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Everest through Images. The Great Trigonometrical Survey of India.

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Everest through Images

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Everest through images l.jpg

Everest through Images


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The Great Trigonometrical Survey of India

  • The survey, which involved several thousand Indians and was named the Great Trigonometrical Survey in 1819 covered more than 1,600 miles. The survey was started by a British army officer, William Lambton in Madras, in 1802 and it took 40 years for it to reach the Himalayas. Lambton's measurement along the ground was known as triangulation.

  • It led to the most complex mathematical equations known to the pre-computer age, and led to the 'discovery' of the world's highest mountain.


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Everest region


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The peak of Ama Dablam in the Khumbu region,

taken on the approach to Base Camp rises to 22,

348 feet (6812 metres). It's name, in Nepali, means

Mother's Charm Box. Ama refers to the arms of the

mountain's long ridges protecting the valley, like the

enfolding arms of a mother. Dablam is the traditional

name for the double pendant containing pictures

of the gods, worn by the Sherpani, and refers to the

high hanging serac located just below the summit.


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Crossing a Tibetan river by rope bridge 1933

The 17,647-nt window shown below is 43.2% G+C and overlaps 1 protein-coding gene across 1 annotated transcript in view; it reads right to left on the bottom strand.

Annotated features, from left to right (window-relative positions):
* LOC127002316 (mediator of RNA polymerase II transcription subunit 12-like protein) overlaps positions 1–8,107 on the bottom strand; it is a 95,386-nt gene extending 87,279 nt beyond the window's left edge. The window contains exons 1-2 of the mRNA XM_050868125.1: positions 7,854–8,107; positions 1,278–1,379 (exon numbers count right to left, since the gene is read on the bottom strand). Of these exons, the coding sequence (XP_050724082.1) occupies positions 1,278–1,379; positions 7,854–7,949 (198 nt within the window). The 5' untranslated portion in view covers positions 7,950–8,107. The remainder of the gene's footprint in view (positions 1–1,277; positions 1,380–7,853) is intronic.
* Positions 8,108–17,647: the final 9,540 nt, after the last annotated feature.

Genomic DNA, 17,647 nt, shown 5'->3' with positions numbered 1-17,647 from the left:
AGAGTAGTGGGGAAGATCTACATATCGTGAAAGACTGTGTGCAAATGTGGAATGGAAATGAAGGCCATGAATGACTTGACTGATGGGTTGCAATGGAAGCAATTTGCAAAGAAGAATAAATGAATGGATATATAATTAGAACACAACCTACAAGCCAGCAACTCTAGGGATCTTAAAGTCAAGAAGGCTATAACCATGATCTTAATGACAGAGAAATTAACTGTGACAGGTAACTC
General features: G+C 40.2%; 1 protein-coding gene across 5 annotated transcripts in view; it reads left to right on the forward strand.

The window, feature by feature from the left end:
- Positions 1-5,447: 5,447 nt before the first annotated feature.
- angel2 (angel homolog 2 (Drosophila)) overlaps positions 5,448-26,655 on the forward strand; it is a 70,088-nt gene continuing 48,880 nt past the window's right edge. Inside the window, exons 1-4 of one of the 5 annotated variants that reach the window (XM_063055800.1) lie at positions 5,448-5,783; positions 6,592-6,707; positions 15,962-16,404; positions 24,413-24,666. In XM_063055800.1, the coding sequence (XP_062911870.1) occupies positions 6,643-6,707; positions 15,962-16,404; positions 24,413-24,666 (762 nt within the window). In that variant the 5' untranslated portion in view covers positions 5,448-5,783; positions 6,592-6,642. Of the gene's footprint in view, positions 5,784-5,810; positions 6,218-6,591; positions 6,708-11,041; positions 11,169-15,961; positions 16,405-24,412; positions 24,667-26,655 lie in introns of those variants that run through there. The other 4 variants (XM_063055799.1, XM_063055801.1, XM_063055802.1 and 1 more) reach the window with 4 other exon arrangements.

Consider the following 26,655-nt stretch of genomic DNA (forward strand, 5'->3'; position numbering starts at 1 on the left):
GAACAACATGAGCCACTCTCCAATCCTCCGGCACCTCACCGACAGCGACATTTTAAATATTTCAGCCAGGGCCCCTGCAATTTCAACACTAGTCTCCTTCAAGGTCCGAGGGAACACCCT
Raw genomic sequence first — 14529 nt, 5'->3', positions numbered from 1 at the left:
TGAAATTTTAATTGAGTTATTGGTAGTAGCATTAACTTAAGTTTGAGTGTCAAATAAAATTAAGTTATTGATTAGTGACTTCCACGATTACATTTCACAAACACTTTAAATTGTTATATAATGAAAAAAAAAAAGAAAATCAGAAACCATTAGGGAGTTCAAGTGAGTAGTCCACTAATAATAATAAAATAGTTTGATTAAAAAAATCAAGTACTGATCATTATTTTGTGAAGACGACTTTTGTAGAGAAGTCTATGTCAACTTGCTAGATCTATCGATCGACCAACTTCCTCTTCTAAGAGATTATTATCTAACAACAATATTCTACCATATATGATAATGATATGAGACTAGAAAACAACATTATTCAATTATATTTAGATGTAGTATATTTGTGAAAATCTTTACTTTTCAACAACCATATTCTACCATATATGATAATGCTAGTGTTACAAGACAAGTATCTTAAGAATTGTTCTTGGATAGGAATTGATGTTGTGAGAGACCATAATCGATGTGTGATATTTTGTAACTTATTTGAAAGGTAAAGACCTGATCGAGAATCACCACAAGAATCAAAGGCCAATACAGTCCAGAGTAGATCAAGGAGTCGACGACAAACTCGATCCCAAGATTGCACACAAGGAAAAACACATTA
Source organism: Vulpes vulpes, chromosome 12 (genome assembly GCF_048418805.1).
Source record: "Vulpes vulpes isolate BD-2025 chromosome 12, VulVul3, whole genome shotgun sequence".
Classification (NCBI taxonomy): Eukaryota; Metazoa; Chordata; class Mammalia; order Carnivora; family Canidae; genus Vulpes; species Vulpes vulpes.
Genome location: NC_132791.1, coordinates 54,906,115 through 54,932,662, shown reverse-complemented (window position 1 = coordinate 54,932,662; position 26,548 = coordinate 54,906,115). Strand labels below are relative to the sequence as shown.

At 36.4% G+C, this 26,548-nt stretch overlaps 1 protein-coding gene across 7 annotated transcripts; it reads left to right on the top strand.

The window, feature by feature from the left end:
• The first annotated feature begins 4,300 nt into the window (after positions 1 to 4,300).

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  • A crevasse is a chasm or fissure in the glacial ice. Large features like this on a climb were often given nicknames by the climbers. This one was called ‘Nasty Crevasse’. The photo was taken between Camp II and III on the 1953 Mount Everest Expedition.


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  • George Lowe standing by a rock ridge during the 1953 ascent of Everest


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  • Nepal extends beyond the Himalayas to two hill ranges; the Mahabharats and the Churia Hills. Between the Mahabharats and the Himalayas are ranges of hills and deep valleys, including the Kathmandu Valley, surrounded by terraced and cultivated hillsides. To the south are the Terai with has become the agricultural and industrial centre of the country, with nearly half the population living in this area.


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  • All the images are taken from the Royal Geographical Society’s collections, more images can be found on www.rgs.org/education and www.unlockingthearchives.rgs.org.uk


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